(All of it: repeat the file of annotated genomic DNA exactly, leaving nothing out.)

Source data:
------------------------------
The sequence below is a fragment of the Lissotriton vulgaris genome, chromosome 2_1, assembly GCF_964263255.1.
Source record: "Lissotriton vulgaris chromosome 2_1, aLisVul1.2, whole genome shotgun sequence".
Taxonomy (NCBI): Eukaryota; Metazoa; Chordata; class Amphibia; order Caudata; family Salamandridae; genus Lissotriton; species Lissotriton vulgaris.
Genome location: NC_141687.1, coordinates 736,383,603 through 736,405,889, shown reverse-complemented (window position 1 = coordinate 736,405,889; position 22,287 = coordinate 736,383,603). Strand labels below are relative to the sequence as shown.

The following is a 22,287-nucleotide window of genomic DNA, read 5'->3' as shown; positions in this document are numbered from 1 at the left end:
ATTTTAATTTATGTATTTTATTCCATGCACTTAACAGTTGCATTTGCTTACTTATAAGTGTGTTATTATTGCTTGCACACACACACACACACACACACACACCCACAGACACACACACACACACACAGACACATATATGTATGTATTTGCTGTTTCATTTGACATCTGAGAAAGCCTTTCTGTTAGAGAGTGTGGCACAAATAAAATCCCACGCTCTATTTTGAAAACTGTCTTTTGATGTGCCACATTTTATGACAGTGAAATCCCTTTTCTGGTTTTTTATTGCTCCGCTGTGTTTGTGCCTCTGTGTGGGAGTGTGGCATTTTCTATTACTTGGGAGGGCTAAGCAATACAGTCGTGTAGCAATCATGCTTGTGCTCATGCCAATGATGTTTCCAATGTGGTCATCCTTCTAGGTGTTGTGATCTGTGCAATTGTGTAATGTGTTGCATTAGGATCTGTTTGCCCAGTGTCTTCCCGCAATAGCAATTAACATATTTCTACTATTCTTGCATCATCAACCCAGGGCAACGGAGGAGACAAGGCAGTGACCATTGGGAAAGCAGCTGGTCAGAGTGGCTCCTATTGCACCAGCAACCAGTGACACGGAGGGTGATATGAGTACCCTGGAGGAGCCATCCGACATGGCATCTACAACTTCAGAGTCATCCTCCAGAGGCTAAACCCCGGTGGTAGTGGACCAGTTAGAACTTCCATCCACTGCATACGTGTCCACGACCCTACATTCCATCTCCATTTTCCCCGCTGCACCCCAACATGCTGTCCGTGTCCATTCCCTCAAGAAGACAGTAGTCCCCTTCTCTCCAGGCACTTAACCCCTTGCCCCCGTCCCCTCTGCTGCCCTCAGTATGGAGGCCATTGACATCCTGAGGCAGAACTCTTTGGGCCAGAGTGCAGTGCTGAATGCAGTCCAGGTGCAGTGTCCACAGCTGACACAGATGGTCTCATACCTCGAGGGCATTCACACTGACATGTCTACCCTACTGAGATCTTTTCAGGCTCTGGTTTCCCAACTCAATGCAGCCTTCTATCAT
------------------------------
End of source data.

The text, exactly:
The sequence below is a fragment of the Lissotriton vulgaris genome, chromosome 2_1, assembly GCF_964263255.1.
Source record: "Lissotriton vulgaris chromosome 2_1, aLisVul1.2, whole genome shotgun sequence".
Taxonomy (NCBI): Eukaryota; Metazoa; Chordata; class Amphibia; order Caudata; family Salamandridae; genus Lissotriton; species Lissotriton vulgaris.
Genome location: NC_141687.1, coordinates 736,383,603 through 736,405,889, shown reverse-complemented (window position 1 = coordinate 736,405,889; position 22,287 = coordinate 736,383,603). Strand labels below are relative to the sequence as shown.

The following is a 22,287-nucleotide window of genomic DNA, read 5'->3' as shown; positions in this document are numbered from 1 at the left end:
ATTTTAATTTATGTATTTTATTCCATGCACTTAACAGTTGCATTTGCTTACTTATAAGTGTGTTATTATTGCTTGCACACACACACACACACACACACACACCCACAGACACACACACACACACACAGACACATATATGTATGTATTTGCTGTTTCATTTGACATCTGAGAAAGCCTTTCTGTTAGAGAGTGTGGCACAAATAAAATCCCACGCTCTATTTTGAAAACTGTCTTTTGATGTGCCACATTTTATGACAGTGAAATCCCTTTTCTGGTTTTTTATTGCTCCGCTGTGTTTGTGCCTCTGTGTGGGAGTGTGGCATTTTCTATTACTTGGGAGGGCTAAGCAATACAGTCGTGTAGCAATCATGCTTGTGCTCATGCCAATGATGTTTCCAATGTGGTCATCCTTCTAGGTGTTGTGATCTGTGCAATTGTGTAATGTGTTGCATTAGGATCTGTTTGCCCAGTGTCTTCCCGCAATAGCAATTAACATATTTCTACTATTCTTGCATCATCAACCCAGGGCAACGGAGGAGACAAGGCAGTGACCATTGGGAAAGCAGCTGGTCAGAGTGGCTCCTATTGCACCAGCAACCAGTGACACGGAGGGTGATATGAGTACCCTGGAGGAGCCATCCGACATGGCATCTACAACTTCAGAGTCATCCTCCAGAGGCTAAACCCCGGTGGTAGTGGACCAGTTAGAACTTCCATCCACTGCATACGTGTCCACGACCCTACATTCCATCTCCATTTTCCCCGCTGCACCCCAACATGCTGTCCGTGTCCATTCCCTCAAGAAGACAGTAGTCCCCTTCTCTCCAGGCACTTAACCCCTTGCCCCCGTCCCCTCTGCTGCCCTCAGTATGGAGGCCATTGACATCCTGAGGCAGAACTCTTTGGGCCAGAGTGCAGTGCTGAATGCAGTCCAGGTGCAGTGTCCACAGCTGACACAGATGGTCTCATACCTCGAGGGCATTCACACTGACATGTCTACCCTACTGAGATCTTTTCAGGCTCTGGTTTCCCAACTCAATGCAGCCTTCTATCAT